Revealed: Ricciardo’s defence against £10m claim
Renault Formula 1 driver Daniel Ricciardo’s representatives have laid out an emphatic defence against a claim of more than £10million from his former advisor, Motorsport.com can reveal.
As first reported by Motorsport.com, Glenn Beavis claims he is owed 20% of Ricciardo‘s Renault salary and various elements of the lucrative deal.
However, Ricciardo emphatically denies any agreement breach and his formal defence, lodged with London’s High Court and seen by Motorsport.com, dismisses multiple elements of the alleged entitlement.
The defence for Ricciardo and Whitedunes, the company he owns that handles his commercial interests, adds that Beavis only asserted his entitlement to a 20% commission once Ricciardo had informed him he wished to end their agreement last December.
It also argues that the £10m+ sum is “expressly contradicted by a number of emailed exchanges” before and after establishing the most recent agreement between the parties in mid-2015.
In a 16-page document, the defence makes 41 references to elements of Beavis’s claim being “denied” and three references to “vague and embarrassing particulars” – twice regarding unspecified “instructions” from Whitedunes and once in response to the claim Beavis introduced “numerous deals” that were either denied or did not materialise.
The only admittance of a 20% commission relates to Ricciardo indicating in principle he would be willing to pay that regarding sponsorship and commercial deals, doing so on an ad hoc basis and never through a formal agreement.
‘Every attempt was expressly rejected’
The key element of Beavis’s claim is alleged terms of a revised agreement that was established in mid-2015, which the former advisor believes entitled him to a monthly $20,000 fee plus 20% commission of Ricciardo’s earnings.
Ricciardo’s defence counters various points made by Beavis regarded communication between the two parties between January and July 2015, the period in which the revised agreement was under discussion.
It states that no 20% commission “was discussed as alleged, or at all” or had “even been proposed” by Beavis by email in late January of 2015.
The defence adds that if Beavis is able to establish “any binding obligation” to pay 20% commission on the value of a new deal he introduced – which is denied – then such deals “meant contracts relating to sponsorship or merchandising”.
This is underscored by a meeting between Beavis and Ricciardo at the end of April in 2015, which the defence admits Ricciardo indicated in principle he would be happy to pay 20% commission on such deals.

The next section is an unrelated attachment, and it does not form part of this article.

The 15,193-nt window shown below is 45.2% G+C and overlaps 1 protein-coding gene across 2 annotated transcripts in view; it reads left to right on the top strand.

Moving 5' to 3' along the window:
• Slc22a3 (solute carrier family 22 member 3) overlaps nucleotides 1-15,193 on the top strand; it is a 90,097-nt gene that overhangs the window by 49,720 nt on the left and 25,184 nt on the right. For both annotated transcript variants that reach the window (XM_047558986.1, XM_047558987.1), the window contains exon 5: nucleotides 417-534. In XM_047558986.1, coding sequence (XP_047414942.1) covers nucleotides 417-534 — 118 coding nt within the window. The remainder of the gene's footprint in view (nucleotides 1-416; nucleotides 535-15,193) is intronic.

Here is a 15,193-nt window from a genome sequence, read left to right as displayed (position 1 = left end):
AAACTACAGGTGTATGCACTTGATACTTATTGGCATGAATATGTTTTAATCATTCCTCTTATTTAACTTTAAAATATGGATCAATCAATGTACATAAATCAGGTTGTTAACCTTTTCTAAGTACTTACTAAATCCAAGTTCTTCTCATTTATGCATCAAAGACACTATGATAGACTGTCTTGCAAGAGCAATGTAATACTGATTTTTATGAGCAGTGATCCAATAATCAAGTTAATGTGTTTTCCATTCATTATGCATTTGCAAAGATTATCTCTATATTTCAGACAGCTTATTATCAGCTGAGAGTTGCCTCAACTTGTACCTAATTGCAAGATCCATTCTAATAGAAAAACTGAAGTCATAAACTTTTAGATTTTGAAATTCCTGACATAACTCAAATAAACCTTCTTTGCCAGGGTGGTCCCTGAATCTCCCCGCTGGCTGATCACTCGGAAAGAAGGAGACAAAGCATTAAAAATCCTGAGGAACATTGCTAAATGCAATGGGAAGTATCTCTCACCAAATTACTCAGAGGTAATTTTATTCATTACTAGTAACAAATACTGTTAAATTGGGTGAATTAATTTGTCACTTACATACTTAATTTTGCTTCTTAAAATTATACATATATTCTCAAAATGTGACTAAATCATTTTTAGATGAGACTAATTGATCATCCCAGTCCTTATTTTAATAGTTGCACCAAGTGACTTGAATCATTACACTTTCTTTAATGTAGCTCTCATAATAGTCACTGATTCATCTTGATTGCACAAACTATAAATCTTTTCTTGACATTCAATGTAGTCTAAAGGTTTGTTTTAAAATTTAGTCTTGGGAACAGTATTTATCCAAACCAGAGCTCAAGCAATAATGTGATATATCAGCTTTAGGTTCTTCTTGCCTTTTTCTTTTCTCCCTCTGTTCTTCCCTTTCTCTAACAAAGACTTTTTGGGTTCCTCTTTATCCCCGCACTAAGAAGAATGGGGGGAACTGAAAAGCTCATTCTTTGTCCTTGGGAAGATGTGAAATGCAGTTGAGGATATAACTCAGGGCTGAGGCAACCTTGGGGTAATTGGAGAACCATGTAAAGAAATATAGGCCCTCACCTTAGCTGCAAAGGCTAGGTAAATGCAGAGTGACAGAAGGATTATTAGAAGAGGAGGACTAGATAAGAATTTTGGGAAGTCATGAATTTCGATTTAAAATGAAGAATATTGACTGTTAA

It insists that the “deals” referred to meant commercial or sponsorship opportunities, “not driving or racing contracts”.
The defence believes that between January and July 2015 “every attempt by Mr Beavis to obtain an entitlement to a percentage of Mr Ricciardo’s earnings was expressly rejected”.
It claims that at “no stage” did Ricciardo ever “refer to or agree to” any agreement to pay Beavis beyond a fixed monthly retainer.
Daniel Ricciardo, Renault F1 Team, on the grid
Photo by: Zak Mauger / LAT Images
The key details around the Renault move
Ricciardo agreed a shock move from Red Bull to Renault last summer, agreeing heads of terms in early August.
Beavis claims he initiated this move by starting talks with Renault boss Cyril Abiteboul as early as 2017, but the defence denies Beavis introduced the deal and claims the idea of switching to Renault was instigated by Ricciardo’s father.
The defence also claims that as it was a driving contract that falls outside the definition of any “deal” Beavis claims he is owed commission on – and in any case, reiterates its denial Beavis has such an entitlement.
It alleges that in August, Beavis proposed from the start of 2019 he be paid 15% of Ricciardo’s earnings from F1 contracts and a 20% rate on sponsorship deals introduced.
Ricciardo’s response to this is not documented, only that Ricciardo made it clear in mid-December that he wished to terminate the agreement that had been established in 2015.
It was agreed that Beavis would continued to provide services “during a handover period” on the 2015 terms, and the defence reiterates that “at no stage was any entitlement to commission raised or agreed”.
Beavis’s claim he received a Rolex watch “in lieu of the commission due” for a Ricciardo deal in 2017 is countered by the defence stating it was a gift from Ricciardo to Beavis.
He was also paid a commission of 20% of the value of a BPS Healthcare contract on December 3 2018, but the defence says there was “no pre-existing obligation or basis” for that payment.
It states it was “consistent with the position Ricciardo had indicated in principle” at the pair’s meeting in Monaco in April 2015.
Ricciardo’s defence denies Beavis is entitled to the £10m+ sum Beavis is seeking, having been paid for all retainer-based invoices through this period.
It states these relate to “revenues and other receivables under a driving contract, not a sponsorship or other commercial deal”, and denies any breach of contract.
The defence explicitly denies Beavis is entitled to 20% of the second year of Ricciardo’s estimated £20m+ salary, and states there is “no legal basis” for Beavis invoicing for future fees such as commission on performance clauses.
Furthermore, the defence denies Beavis is entitled to interest or further relief, and calls on Beavis to present “strict proof” to show the loss/damage he claims to have suffered – adding he is not entitled to any such damages anyway.
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